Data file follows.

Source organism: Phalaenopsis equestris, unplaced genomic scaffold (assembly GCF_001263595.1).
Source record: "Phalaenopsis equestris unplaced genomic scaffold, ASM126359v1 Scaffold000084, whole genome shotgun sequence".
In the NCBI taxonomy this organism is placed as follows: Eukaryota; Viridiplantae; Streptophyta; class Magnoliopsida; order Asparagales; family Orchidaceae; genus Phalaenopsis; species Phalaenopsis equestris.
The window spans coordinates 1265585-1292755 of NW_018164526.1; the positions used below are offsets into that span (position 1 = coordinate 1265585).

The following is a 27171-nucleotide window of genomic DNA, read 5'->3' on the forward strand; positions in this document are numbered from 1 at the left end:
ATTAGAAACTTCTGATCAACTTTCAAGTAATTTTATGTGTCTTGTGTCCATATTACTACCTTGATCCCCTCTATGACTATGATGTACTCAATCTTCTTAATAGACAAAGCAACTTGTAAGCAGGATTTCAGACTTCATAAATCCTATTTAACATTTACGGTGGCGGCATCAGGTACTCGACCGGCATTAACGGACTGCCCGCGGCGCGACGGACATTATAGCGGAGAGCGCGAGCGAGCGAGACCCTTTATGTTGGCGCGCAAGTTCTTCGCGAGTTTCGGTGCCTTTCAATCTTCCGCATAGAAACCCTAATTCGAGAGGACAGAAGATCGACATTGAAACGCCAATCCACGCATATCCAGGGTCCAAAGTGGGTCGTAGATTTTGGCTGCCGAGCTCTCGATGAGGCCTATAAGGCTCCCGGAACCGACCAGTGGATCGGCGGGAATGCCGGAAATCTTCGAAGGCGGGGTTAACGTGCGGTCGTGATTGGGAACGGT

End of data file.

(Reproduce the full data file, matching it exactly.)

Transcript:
Source organism: Phalaenopsis equestris, unplaced genomic scaffold (assembly GCF_001263595.1).
Source record: "Phalaenopsis equestris unplaced genomic scaffold, ASM126359v1 Scaffold000084, whole genome shotgun sequence".
In the NCBI taxonomy this organism is placed as follows: Eukaryota; Viridiplantae; Streptophyta; class Magnoliopsida; order Asparagales; family Orchidaceae; genus Phalaenopsis; species Phalaenopsis equestris.
The window spans coordinates 1265585-1292755 of NW_018164526.1; the positions used below are offsets into that span (position 1 = coordinate 1265585).

The following is a 27171-nucleotide window of genomic DNA, read 5'->3' on the forward strand; positions in this document are numbered from 1 at the left end:
ATTAGAAACTTCTGATCAACTTTCAAGTAATTTTATGTGTCTTGTGTCCATATTACTACCTTGATCCCCTCTATGACTATGATGTACTCAATCTTCTTAATAGACAAAGCAACTTGTAAGCAGGATTTCAGACTTCATAAATCCTATTTAACATTTACGGTGGCGGCATCAGGTACTCGACCGGCATTAACGGACTGCCCGCGGCGCGACGGACATTATAGCGGAGAGCGCGAGCGAGCGAGACCCTTTATGTTGGCGCGCAAGTTCTTCGCGAGTTTCGGTGCCTTTCAATCTTCCGCATAGAAACCCTAATTCGAGAGGACAGAAGATCGACATTGAAACGCCAATCCACGCATATCCAGGGTCCAAAGTGGGTCGTAGATTTTGGCTGCCGAGCTCTCGATGAGGCCTATAAGGCTCCCGGAACCGACCAGTGGATCGGCGGGAATGCCGGAAATCTTCGAAGGCGGGGTTAACGTGCGGTCGTGATTGGGAACGGT